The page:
Ruth

Characters

Visitors often ask how on earth we tell apart the 150-strong herd of reindeer. Whilst there is variation in colour, markings and antler shape, one of the biggest distinguishing features is actually character. Just like people, reindeer come in every shade of cheeky, shy, friendly, stand-offish, bolshy, greedy, intelligent, daft… I thought I might mention a few stand out character types, past and present!

Overexcited Labrador

Aztec leading the herd – look at that expectant face

Step up, Aztec! Always the first to be involved, always wanting to “help”, very friendly, lovable, and not a manner to be seen if there is a mere sniff of food… Fun, but a bit of a liability.

Also falling into this category: Kipling, Bumble, Eco

The Thinker

Olmec paying careful consideration to all potential outcomes

Reserved and steady, not always the easiest to catch but utterly dependable when out on tour. Olmec, I’m looking at you.

Also applies to: Dragonfly

TV Diva

HM with her adoring fan Lotti

Introducing the one and only Holy Moley… who knows full well that she basically had her own TV documentary and hence feels that every visitor is there to see her and her alone.

Also: Dr Seuss appears to feel that his minor starring role in the same show entitles him to extra food portions every single day too.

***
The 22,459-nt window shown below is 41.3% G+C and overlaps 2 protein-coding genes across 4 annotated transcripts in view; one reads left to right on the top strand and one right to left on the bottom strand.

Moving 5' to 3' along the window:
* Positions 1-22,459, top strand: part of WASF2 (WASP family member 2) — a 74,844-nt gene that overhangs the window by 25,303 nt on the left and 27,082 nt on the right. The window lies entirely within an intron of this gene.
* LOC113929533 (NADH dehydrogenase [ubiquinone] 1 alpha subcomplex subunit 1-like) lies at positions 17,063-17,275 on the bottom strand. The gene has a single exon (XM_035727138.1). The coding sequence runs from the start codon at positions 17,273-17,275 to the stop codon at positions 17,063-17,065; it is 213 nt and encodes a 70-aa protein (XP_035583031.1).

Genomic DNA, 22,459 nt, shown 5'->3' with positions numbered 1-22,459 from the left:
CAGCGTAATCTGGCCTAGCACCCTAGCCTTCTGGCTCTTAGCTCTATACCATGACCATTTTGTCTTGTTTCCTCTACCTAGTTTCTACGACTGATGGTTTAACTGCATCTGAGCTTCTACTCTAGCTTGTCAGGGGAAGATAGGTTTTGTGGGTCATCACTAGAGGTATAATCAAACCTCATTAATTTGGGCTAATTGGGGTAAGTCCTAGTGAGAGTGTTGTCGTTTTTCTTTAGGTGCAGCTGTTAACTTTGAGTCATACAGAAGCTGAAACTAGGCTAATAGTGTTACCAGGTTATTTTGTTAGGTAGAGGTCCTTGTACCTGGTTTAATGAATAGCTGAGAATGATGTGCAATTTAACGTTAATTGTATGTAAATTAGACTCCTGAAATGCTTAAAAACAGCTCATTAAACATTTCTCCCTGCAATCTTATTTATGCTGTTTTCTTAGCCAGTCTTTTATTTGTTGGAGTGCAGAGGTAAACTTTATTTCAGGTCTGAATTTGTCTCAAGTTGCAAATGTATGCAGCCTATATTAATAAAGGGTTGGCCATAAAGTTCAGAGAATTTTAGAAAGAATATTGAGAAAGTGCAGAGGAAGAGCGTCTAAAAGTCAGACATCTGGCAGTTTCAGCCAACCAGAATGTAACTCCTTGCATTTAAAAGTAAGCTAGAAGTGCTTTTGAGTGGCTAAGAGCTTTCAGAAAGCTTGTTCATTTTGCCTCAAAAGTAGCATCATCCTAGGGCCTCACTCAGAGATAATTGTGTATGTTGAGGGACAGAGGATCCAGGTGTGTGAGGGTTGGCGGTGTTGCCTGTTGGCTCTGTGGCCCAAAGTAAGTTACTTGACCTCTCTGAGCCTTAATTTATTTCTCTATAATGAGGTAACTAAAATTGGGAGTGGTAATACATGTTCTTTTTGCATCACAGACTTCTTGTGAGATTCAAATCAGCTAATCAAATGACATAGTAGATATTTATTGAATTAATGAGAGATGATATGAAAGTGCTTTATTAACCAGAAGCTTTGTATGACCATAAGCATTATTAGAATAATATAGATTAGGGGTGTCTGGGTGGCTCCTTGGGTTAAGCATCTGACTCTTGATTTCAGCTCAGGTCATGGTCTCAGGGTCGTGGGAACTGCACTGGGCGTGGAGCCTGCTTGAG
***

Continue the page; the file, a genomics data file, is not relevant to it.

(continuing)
Sweet as Pie, Wouldn’t Hurt a Fly

Sweet Diamond, with Hopper in the background

Beautiful light-coloured Diamond has to be one of the gentlest souls in the herd. She walks with a slight limp after an injury back in her younger days, which of course means we all (needlessly) slip her extra bits of feed. 

Also: Amber, Esme, Sunflower

Loyal and True

Okapi in her usual position – right in the footsteps of the herder

Certain reindeer can always be relied upon when we’re moving the free-range herd – they’ll be near the front, they willingly have a headcollar put on, they trustingly plod behind you whilst the rest of the herd debate whether your bribe is worth coming for. Okapi, you’re the star here.

Also: Olympic

The Boy Band Pin-Up

Sherlock, admired by all!

Sherlock has to be one of the most impressive looking reindeer in the herd today, and he also knows how to work it. Some reindeer naturally prick their ears for a photo, and seem to offer their best side!

Also: Elvis, of whom there was never a bad photo taken!

Grumpy Old Men (and Women)

That look in Pony’s eye which was the precursor to antlers being aimed at you! We were always grateful when she cast her antlers each year, though she would then resort to using her front feet!